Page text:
TTC drivers and other employees have the right to strike--except when it inconveniences the public. Practically, they do not have the right to strike.
I do think that the lack of 48 hour notice is a red herring. Had the union given 48 or 72 hours notice, Ontario Premier Dalton McGuinty would still be recalling the legislature to pass a bill that orders the striking TTC employees back to work.
If we want to make public transit an essential service with no right to strike, I could accept that so long as there are fair arbitrators to decide on disputes between management and employees. The arbitrators may be appointed by the government, legislature, or by agreement between management and the union.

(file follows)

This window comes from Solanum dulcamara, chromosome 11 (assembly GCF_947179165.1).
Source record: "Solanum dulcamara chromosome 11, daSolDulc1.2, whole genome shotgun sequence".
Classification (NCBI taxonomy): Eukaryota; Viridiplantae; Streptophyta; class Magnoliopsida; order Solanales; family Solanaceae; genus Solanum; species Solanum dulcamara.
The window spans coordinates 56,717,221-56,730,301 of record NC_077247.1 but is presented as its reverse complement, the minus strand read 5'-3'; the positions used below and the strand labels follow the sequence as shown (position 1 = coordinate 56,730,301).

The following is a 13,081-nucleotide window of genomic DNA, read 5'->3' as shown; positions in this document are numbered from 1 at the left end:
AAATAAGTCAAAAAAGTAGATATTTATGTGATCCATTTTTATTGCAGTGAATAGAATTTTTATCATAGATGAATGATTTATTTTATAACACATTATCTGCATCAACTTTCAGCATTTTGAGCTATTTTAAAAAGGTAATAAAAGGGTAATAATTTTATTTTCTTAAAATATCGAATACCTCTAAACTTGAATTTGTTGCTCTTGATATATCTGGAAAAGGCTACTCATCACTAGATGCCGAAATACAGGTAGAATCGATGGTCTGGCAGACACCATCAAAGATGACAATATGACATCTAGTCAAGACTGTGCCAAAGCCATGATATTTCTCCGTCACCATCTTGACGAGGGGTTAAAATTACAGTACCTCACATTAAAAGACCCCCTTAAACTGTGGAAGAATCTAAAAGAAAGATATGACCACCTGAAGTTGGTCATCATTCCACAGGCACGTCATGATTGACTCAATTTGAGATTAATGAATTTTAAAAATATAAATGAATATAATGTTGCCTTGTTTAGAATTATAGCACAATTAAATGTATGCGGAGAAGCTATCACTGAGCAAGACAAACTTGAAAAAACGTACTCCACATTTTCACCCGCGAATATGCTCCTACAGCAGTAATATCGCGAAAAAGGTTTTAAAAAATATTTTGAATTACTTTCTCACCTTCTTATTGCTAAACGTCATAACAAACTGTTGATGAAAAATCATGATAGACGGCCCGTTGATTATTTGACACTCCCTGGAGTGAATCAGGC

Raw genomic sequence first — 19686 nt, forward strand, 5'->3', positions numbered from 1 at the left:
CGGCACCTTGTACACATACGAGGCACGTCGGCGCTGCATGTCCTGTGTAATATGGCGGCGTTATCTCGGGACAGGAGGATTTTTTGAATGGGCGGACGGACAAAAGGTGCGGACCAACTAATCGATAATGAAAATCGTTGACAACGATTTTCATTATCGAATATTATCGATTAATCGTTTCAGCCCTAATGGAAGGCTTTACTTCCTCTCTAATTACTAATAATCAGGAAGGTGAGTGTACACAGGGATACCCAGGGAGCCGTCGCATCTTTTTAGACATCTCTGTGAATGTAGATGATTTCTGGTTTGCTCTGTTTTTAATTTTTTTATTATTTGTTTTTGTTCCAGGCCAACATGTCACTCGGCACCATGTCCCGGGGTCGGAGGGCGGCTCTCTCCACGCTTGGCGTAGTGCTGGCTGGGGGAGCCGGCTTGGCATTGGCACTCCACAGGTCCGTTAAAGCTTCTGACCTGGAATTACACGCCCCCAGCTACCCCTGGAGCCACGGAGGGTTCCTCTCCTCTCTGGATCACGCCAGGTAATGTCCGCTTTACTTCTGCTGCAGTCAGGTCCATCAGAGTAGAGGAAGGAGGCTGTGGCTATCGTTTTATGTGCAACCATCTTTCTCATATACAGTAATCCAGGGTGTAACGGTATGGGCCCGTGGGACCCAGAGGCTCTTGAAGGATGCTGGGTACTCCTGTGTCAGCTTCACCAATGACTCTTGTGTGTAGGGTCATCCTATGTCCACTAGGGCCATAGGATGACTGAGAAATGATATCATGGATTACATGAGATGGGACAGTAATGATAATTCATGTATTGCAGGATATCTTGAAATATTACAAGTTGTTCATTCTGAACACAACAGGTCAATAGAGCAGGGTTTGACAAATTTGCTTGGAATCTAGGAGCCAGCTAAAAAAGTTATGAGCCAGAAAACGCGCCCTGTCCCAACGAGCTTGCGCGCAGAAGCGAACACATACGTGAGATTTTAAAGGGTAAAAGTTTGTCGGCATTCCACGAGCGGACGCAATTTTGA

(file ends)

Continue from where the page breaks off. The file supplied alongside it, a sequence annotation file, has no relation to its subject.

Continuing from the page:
How can we make public transit more efficient in Toronto? Let us get rid of the ticket collectors at the subway stations and eliminate the responsibility of the drivers to collect fares. Let's go to the honour system where passengers pre-pay for tickets or passes and validate them on the buses, streetcars, and in subway stations. That way the vehicles will move faster with less delays. The TTC can lay off some employees and hire police constables/inspectors to enforce payments of fares. Make the fines high enough to enforce fare compliance. Most European transit systems are based on the honour system; they move passengers smoothly and quickly. Passengers get on and off buses and streetcars at both the front and back doors. There is no waiting around for someone to look for change to stick in the fare box. Finally, offer one-day, three-day, five-day, or seven-day passes with random starting days and times.
When the drivers get ordered back to work, I expect some of them to wait longer to make right turns at red lights. Safety is important. Service will slow down.